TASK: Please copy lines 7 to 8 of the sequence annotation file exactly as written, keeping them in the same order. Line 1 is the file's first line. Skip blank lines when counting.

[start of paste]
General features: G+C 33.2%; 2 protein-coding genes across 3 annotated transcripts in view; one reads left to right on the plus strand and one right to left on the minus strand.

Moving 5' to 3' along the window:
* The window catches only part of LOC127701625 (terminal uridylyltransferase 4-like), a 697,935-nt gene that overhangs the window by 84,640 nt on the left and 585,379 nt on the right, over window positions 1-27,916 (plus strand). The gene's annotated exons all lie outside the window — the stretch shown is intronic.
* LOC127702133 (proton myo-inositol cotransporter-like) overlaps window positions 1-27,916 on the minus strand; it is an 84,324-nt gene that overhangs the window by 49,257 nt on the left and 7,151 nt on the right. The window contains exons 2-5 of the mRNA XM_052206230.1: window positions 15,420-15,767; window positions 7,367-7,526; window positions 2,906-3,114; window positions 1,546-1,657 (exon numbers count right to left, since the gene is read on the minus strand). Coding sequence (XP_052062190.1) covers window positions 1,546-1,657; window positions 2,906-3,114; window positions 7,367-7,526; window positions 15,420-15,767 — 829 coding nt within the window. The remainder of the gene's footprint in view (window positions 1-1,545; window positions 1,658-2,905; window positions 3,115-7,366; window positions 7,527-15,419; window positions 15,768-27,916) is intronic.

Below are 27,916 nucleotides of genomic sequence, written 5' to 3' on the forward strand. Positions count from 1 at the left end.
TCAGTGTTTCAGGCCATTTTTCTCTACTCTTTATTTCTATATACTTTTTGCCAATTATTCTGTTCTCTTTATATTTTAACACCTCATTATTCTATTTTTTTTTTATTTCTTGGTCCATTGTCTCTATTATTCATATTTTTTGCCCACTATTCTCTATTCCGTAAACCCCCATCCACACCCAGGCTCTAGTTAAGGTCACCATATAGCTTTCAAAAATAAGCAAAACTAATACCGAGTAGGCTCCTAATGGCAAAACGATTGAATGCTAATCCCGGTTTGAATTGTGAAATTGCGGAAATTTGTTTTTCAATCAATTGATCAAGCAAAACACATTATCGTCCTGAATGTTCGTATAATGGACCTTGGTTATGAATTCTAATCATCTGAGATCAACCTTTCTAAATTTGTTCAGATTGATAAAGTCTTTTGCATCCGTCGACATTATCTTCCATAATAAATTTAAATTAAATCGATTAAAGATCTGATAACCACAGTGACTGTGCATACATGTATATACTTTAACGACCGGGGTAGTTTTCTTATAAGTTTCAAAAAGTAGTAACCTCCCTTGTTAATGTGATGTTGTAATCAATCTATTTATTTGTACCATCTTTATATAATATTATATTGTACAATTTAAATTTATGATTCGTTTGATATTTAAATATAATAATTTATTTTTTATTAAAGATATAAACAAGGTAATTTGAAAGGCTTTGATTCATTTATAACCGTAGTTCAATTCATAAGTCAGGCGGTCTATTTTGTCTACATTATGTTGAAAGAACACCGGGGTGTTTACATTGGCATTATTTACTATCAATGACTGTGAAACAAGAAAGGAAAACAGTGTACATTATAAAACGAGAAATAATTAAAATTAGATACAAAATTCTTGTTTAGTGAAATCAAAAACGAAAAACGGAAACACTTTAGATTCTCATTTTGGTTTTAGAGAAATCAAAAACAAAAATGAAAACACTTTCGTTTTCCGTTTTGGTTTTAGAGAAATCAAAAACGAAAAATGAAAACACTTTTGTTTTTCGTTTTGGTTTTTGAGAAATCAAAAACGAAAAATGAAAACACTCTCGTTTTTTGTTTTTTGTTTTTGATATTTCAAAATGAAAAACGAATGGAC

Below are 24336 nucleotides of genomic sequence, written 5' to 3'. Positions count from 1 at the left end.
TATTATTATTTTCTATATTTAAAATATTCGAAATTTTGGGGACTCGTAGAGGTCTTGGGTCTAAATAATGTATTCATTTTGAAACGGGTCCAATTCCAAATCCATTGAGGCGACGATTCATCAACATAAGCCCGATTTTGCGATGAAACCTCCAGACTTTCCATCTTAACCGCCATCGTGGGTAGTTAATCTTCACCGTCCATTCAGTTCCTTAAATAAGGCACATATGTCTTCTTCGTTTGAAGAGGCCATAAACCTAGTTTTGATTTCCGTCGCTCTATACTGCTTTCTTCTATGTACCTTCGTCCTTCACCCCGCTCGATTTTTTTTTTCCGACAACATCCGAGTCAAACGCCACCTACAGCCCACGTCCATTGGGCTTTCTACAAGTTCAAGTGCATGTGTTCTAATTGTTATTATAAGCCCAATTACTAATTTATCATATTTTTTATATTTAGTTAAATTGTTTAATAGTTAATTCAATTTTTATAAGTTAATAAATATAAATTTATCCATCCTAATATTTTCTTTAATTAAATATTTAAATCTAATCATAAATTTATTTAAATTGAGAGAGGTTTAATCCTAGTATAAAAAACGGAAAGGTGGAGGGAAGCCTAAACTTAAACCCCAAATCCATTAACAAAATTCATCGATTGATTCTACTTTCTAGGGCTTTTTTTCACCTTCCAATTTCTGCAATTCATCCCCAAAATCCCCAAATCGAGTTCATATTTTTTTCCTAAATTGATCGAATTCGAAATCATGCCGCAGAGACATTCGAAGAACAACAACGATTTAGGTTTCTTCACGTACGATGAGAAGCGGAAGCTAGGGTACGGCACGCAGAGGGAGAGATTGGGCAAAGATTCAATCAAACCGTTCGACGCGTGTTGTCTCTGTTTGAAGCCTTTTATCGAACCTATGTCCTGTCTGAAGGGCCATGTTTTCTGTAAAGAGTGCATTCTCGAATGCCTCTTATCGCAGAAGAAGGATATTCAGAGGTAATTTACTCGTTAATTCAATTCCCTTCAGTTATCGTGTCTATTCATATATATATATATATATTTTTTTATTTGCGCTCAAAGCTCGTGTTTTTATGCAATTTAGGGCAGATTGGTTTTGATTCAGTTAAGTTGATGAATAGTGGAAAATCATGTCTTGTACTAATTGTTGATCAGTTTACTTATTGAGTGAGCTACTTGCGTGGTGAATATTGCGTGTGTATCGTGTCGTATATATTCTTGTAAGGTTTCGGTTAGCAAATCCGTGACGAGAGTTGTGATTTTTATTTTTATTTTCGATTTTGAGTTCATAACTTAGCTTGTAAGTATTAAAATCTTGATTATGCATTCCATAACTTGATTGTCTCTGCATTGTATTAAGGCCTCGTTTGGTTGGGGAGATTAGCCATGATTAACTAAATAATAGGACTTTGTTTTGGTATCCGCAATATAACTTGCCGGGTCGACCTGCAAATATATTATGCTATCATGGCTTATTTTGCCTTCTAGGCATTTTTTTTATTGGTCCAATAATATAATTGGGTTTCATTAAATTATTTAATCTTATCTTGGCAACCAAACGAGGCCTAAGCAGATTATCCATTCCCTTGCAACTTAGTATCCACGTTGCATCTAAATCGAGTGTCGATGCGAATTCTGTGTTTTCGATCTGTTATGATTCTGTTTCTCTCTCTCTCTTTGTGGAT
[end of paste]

Below are 24336 nucleotides of genomic sequence, written 5' to 3'. Positions count from 1 at the left end.
TATTATTATTTTCTATATTTAAAATATTCGAAATTTTGGGGACTCGTAGAGGTCTTGGGTCTAAATAATGTATTCATTTTGAAACGGGTCCAATTCCAAATCCATTGAGGCGACGATTCATCAACATAAGCCCGATTTTGCGATGAAACCTCCAGACTTTCCATCTTAACCGCCATCGTGGGTAGTTAATCTTCACCGTCCATTCAGTTCCTTAAATAAGGCACATATGTCTTCTTCGTTTGAAGAGGCCATAAACCTAGTTTTGATTTCCGTCGCTCTATACTGCTTTCTTCTATGTACCTTCGTCCTTCACCCCGCTCGATTTTTTTTTTCCGACAACATCCGAGTCAAACGCCACCTACAGCCCACGTCCATTGGGCTTTCTACAAGTTCAAGTGCATGTGTTCTAATTGTTATTATAAGCCCAATTACTAATTTATCATATTTTTTATATTTAGTTAAATTGTTTAATAGTTAATTCAATTTTTATAAGTTAATAAATATAAATTTATCCATCCTAATATTTTCTTTAATTAAATATTTAAATCTAATCATAAATTTATTTAAATTGAGAGAGGTTTAATCCTAGTATAAAAAACGGAAAGGTGGAGGGAAGCCTAAACTTAAACCCCAAATCCATTAACAAAATTCATCGATTGATTCTACTTTCTAGGGCTTTTTTTCACCTTCCAATTTCTGCAATTCATCCCCAAAATCCCCAAATCGAGTTCATATTTTTTTCCTAAATTGATCGAATTCGAAATCATGCCGCAGAGACATTCGAAGAACAACAACGATTTAGGTTTCTTCACGTACGATGAGAAGCGGAAGCTAGGGTACGGCACGCAGAGGGAGAGATTGGGCAAAGATTCAATCAAACCGTTCGACGCGTGTTGTCTCTGTTTGAAGCCTTTTATCGAACCTATGTCCTGTCTGAAGGGCCATGTTTTCTGTAAAGAGTGCATTCTCGAATGCCTCTTATCGCAGAAGAAGGATATTCAGAGGTAATTTACTCGTTAATTCAATTCCCTTCAGTTATCGTGTCTATTCATATATATATATATATATTTTTTTATTTGCGCTCAAAGCTCGTGTTTTTATGCAATTTAGGGCAGATTGGTTTTGATTCAGTTAAGTTGATGAATAGTGGAAAATCATGTCTTGTACTAATTGTTGATCAGTTTACTTATTGAGTGAGCTACTTGCGTGGTGAATATTGCGTGTGTATCGTGTCGTATATATTCTTGTAAGGTTTCGGTTAGCAAATCCGTGACGAGAGTTGTGATTTTTATTTTTATTTTCGATTTTGAGTTCATAACTTAGCTTGTAAGTATTAAAATCTTGATTATGCATTCCATAACTTGATTGTCTCTGCATTGTATTAAGGCCTCGTTTGGTTGGGGAGATTAGCCATGATTAACTAAATAATAGGACTTTGTTTTGGTATCCGCAATATAACTTGCCGGGTCGACCTGCAAATATATTATGCTATCATGGCTTATTTTGCCTTCTAGGCATTTTTTTTATTGGTCCAATAATATAATTGGGTTTCATTAAATTATTTAATCTTATCTTGGCAACCAAACGAGGCCTAAGCAGATTATCCATTCCCTTGCAACTTAGTATCCACGTTGCATCTAAATCGAGTGTCGATGCGAATTCTGTGTTTTCGATCTGTTATGATTCTGTTTCTCTCTCTCTCTTTGTGGAT